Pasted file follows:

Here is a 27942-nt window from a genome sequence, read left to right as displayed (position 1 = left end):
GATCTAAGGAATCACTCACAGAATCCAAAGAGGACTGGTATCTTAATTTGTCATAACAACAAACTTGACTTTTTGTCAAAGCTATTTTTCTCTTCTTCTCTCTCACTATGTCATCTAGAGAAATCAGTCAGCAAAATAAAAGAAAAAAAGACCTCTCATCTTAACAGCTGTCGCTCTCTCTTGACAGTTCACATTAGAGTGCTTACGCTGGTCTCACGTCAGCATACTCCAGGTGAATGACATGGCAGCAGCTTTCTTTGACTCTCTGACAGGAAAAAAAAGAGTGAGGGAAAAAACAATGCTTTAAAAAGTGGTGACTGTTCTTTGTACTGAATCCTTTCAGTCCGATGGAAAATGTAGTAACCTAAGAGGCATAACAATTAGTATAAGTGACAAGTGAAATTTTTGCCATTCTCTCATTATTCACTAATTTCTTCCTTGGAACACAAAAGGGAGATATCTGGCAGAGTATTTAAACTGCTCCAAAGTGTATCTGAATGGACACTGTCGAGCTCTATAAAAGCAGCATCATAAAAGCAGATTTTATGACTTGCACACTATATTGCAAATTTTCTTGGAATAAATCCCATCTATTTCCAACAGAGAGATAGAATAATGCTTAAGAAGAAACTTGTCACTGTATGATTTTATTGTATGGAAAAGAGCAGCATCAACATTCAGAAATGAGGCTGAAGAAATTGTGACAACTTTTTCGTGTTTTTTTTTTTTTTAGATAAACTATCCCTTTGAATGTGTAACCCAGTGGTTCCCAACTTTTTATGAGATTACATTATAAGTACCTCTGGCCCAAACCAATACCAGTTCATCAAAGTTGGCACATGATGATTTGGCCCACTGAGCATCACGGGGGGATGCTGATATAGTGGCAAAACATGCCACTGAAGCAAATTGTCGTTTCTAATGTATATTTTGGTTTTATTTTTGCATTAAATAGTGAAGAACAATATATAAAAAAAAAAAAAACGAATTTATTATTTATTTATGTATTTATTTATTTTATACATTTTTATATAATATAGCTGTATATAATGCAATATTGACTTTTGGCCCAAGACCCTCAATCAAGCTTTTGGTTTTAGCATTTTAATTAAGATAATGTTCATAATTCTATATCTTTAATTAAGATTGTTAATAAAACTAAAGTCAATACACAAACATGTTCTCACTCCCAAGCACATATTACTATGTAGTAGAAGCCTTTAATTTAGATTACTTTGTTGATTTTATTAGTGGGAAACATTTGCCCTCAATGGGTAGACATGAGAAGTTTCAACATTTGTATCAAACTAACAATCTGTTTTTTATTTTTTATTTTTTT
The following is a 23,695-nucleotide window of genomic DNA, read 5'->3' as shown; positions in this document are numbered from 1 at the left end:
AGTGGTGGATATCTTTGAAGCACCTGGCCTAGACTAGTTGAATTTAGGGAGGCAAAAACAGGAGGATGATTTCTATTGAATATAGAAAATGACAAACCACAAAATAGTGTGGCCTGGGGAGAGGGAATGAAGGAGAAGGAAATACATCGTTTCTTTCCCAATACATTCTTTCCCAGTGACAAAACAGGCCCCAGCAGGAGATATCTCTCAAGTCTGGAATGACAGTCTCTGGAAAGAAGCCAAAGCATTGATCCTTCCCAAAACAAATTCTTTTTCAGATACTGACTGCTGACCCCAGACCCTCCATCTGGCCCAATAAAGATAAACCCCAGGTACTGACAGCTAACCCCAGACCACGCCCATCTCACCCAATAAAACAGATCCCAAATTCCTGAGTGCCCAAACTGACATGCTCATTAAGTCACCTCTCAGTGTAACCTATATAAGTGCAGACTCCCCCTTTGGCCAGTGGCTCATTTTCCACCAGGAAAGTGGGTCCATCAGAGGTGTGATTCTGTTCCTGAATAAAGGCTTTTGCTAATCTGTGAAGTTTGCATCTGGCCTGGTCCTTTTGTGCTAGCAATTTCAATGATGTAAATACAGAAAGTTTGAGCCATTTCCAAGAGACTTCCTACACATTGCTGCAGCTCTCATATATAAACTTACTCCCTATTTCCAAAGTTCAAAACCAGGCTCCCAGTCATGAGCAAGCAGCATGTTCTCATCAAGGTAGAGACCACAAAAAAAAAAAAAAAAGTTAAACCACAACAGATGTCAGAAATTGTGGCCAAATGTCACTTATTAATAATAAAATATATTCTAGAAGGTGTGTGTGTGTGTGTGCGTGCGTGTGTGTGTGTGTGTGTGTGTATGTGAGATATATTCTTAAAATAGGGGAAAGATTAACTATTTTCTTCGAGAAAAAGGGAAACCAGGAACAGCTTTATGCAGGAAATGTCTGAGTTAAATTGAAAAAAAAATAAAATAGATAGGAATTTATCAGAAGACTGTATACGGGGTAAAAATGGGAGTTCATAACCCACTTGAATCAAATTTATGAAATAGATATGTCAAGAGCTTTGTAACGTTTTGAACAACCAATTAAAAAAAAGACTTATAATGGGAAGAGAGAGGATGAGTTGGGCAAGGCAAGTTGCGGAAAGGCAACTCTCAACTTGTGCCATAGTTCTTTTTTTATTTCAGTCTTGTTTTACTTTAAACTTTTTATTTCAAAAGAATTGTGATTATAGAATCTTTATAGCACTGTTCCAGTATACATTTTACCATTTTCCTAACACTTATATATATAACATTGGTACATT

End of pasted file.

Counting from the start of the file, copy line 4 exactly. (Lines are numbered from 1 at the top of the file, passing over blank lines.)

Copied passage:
AGTGGTGGATATCTTTGAAGCACCTGGCCTAGACTAGTTGAATTTAGGGAGGCAAAAACAGGAGGATGATTTCTATTGAATATAGAAAATGACAAACCACAAAATAGTGTGGCCTGGGGAGAGGGAATGAAGGAGAAGGAAATACATCGTTTCTTTCCCAATACATTCTTTCCCAGTGACAAAACAGGCCCCAGCAGGAGATATCTCTCAAGTCTGGAATGACAGTCTCTGGAAAGAAGCCAAAGCATTGATCCTTCCCAAAACAAATTCTTTTTCAGATACTGACTGCTGACCCCAGACCCTCCATCTGGCCCAATAAAGATAAACCCCAGGTACTGACAGCTAACCCCAGACCACGCCCATCTCACCCAATAAAACAGATCCCAAATTCCTGAGTGCCCAAACTGACATGCTCATTAAGTCACCTCTCAGTGTAACCTATATAAGTGCAGACTCCCCCTTTGGCCAGTGGCTCATTTTCCACCAGGAAAGTGGGTCCATCAGAGGTGTGATTCTGTTCCTGAATAAAGGCTTTTGCTAATCTGTGAAGTTTGCATCTGGCCTGGTCCTTTTGTGCTAGCAATTTCAATGATGTAAATACAGAAAGTTTGAGCCATTTCCAAGAGACTTCCTACACATTGCTGCAGCTCTCATATATAAACTTACTCCCTATTTCCAAAGTTCAAAACCAGGCTCCCAGTCATGAGCAAGCAGCATGTTCTCATCAAGGTAGAGACCACAAAAAAAAAAAAAAAAGTTAAACCACAACAGATGTCAGAAATTGTGGCCAAATGTCACTTATTAATAATAAAATATATTCTAGAAGGTGTGTGTGTGTGTGTGCGTGCGTGTGTGTGTGTGTGTGTGTGTATGTGAGATATATTCTTAAAATAGGGGAAAGATTAACTATTTTCTTCGAGAAAAAGGGAAACCAGGAACAGCTTTATGCAGGAAATGTCTGAGTTAAATTGAAAAAAAAATAAAATAGATAGGAATTTATCAGAAGACTGTATACGGGGTAAAAATGGGAGTTCATAACCCACTTGAATCAAATTTATGAAATAGATATGTCAAGAGCTTTGTAACGTTTTGAACAACCAATTAAAAAAAAGACTTATAATGGGAAGAGAGAGGATGAGTTGGGCAAGGCAAGTTGCGGAAAGGCAACTCTCAACTTGTGCCATAGTTCTTTTTTTATTTCAGTCTTGTTTTACTTTAAACTTTTTATTTCAAAAGAATTGTGATTATAGAATCTTTATAGCACTGTTCCAGTATACATTTTACCATTTTCCTAACACTTATATATATAACATTGGTACATT